I seem to be going a bit mad for Burda patterns at the moment. This will be my fourth Burda make this year. This is quite a turnaround from being a pattern company whose patterns used to fill me with fear, to now having enough confidence to tackle them without a second thought. The pattern I chose this time is a simple cardigan with a V-neck opening. The front is gently gathered, which provides a little more shape to the garment.
I have a small length of lace fabric in my stash, which was a bolt-end. It has been lurking in my stash for a few years, but I was reluctant to use it as I knew it would be a tessellation nightmare trying to figure out how to cut out the required pieces from the fabric I have. But finally I plucked up courage and gave this a go. After I’d traced my pattern I spent quite a while positioning my pattern pieces on the fabric to get the best placement. Ultimately, I decided that I didn’t quite have enough. However, going ahead with 3/4 length sleeves, I would just about be able to make a cardigan. I’m quite happy with the reduced sleeve length given that the cardigan is made from a lace fabric and will purely be used as a light layer in summer or perhaps an evening event (should I be invited to one!)
The construction was relatively simple at the start. It didn’t take long for the body and sleeves to be stitched together. The trickier part was the front. First of all, the front sections have to be gathered. A good while ago I remember using the overlocker to gather, so I got the instruction manual out and tried this out. It essentially requires changing the differential feed and once stitched pulling on the two needle threads to gather the fabric. It worked a treat in getting an even gather.
When I was trying to tame the front band, I got the iron out and starting on a low temperature ironed the fabric. Much to my surprise, the fabric seem quite happy with the heat, so much so that I took a small piece of left-over fabric (there were only small pieces remaining) and wacked the iron up high. The fabric didn’t melt. I had thought this fabric was just a bit of polyester, but I couldn’t believe anything completely synthetic could survive the full heat from the iron. I was now quite intrigued to find out the fibre content of my fabric. I decided to conduct a burn test. Coming from a scientific background, I just love doing experiments and got quite excited about the idea of lighting pieces of fabric! Anyway, I lit a small remnant in the sink and it continued to burn in the sink once the flame was removed. I used this web page as a guide.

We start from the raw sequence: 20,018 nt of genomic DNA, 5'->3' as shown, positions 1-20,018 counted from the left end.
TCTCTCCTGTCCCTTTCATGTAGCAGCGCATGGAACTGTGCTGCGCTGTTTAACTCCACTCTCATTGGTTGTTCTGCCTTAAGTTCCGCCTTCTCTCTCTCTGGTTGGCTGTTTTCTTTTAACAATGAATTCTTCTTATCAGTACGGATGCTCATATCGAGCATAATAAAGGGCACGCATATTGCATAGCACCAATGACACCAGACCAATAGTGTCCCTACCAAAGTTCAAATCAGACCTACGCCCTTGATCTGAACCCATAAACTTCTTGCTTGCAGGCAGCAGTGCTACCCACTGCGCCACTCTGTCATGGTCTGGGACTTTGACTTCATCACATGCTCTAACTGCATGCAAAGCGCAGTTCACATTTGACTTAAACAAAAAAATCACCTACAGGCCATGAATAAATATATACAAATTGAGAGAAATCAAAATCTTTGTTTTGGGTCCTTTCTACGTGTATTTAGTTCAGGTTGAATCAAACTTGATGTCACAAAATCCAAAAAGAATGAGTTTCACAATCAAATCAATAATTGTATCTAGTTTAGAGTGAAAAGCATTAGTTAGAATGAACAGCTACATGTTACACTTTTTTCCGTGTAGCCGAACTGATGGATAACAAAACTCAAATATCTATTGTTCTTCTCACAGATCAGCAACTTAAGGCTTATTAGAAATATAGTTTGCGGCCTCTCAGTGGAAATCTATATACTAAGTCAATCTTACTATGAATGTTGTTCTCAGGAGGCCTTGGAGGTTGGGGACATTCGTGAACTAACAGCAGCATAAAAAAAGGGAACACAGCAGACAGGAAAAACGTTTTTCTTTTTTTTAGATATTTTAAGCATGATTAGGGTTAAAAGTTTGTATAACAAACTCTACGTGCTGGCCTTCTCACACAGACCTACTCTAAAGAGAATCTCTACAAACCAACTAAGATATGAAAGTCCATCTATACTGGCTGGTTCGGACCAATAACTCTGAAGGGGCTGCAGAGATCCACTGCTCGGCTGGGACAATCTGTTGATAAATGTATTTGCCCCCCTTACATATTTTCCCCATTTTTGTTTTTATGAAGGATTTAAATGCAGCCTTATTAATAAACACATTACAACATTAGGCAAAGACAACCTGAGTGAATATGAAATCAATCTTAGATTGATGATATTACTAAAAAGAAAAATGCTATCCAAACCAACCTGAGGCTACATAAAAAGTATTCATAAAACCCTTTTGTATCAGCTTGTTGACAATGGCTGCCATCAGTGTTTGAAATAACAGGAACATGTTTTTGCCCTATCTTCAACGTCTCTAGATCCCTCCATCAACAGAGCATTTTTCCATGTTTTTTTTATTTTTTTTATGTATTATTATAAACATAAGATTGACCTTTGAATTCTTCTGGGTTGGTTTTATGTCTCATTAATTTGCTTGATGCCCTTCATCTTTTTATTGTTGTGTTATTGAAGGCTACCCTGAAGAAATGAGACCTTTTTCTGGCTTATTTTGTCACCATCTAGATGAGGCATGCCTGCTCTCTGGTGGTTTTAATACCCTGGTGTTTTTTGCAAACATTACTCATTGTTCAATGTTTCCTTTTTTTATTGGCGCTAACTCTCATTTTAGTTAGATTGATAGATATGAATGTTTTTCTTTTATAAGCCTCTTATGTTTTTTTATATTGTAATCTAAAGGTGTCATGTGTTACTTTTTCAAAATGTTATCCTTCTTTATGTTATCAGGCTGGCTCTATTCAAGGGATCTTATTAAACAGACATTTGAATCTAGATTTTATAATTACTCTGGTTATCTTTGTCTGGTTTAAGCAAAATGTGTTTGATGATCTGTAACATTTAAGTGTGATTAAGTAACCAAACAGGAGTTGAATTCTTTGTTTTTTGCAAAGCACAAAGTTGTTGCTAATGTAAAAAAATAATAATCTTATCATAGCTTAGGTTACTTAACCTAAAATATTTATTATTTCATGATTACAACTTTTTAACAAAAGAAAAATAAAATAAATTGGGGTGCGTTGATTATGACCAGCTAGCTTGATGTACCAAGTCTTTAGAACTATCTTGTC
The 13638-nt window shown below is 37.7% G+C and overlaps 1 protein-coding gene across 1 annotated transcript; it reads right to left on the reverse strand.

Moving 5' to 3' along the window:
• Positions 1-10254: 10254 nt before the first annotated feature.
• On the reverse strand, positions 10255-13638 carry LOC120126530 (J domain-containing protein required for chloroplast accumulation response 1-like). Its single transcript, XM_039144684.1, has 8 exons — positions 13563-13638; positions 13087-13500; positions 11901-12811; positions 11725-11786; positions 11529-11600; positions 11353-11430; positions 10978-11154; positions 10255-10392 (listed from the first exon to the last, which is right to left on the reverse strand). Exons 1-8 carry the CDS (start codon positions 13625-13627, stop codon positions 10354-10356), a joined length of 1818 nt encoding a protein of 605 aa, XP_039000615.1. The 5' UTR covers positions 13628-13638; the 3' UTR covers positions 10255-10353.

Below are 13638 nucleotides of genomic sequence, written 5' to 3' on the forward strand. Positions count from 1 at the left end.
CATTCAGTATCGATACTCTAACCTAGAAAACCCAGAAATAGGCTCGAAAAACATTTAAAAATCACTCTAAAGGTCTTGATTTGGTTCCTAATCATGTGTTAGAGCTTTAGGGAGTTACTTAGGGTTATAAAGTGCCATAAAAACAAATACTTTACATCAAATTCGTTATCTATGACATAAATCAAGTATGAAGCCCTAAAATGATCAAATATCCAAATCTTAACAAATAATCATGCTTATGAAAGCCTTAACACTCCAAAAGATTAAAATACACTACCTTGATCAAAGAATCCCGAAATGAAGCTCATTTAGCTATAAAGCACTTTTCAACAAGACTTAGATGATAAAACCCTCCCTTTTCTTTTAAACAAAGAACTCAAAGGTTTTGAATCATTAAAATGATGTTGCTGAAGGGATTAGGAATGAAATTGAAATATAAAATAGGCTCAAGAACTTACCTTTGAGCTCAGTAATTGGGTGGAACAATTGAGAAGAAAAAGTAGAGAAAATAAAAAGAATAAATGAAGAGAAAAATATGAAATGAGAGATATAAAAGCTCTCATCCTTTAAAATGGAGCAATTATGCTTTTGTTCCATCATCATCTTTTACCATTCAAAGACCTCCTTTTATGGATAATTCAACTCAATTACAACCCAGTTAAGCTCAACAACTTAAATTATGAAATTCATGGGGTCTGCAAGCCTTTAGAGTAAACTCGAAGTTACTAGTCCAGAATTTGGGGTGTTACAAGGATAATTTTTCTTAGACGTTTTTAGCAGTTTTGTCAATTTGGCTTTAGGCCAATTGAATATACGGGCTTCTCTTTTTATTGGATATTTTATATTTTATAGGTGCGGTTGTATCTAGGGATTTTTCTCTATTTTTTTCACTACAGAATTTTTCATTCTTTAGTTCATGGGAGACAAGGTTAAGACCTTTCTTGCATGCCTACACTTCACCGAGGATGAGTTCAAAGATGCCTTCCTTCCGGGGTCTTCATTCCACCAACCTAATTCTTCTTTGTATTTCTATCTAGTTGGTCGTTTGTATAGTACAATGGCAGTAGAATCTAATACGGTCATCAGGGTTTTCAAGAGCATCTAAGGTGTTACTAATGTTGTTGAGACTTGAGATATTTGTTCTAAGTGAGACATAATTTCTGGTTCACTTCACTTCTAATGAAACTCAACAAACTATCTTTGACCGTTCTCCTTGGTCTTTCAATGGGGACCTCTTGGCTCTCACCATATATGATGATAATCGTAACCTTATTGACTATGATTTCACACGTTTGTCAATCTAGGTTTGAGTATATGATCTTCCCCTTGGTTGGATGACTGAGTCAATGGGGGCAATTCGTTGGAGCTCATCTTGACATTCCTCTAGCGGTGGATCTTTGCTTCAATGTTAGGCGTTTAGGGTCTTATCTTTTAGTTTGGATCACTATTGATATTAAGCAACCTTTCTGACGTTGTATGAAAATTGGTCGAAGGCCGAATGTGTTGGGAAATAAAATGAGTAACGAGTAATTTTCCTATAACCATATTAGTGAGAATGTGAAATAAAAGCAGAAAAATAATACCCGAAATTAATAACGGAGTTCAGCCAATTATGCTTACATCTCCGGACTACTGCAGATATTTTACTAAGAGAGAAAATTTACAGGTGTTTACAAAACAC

I noticed that the smell wasn’t particularly plastic-like, and indeed it smelled quite natural. I put my burned fabric on a plate and got Mister and Master Steely to smell it too. They declared it a non-plastic smell too. Master Steely said it smelled like rice. I suspect the fabric is viscose. Here’s what the guide said about rayon / viscose:
“Rayon keeps burning after the flame is removed, and although it has an odor similar to cotton or paper, it does not have an afterglow.”
There are quite a few of these cardigans posted on the Burda website, take a look here and here for versions in lace. I notice that it also looks great made with jersey as well, like in this version and I expect I will try this out too at some point.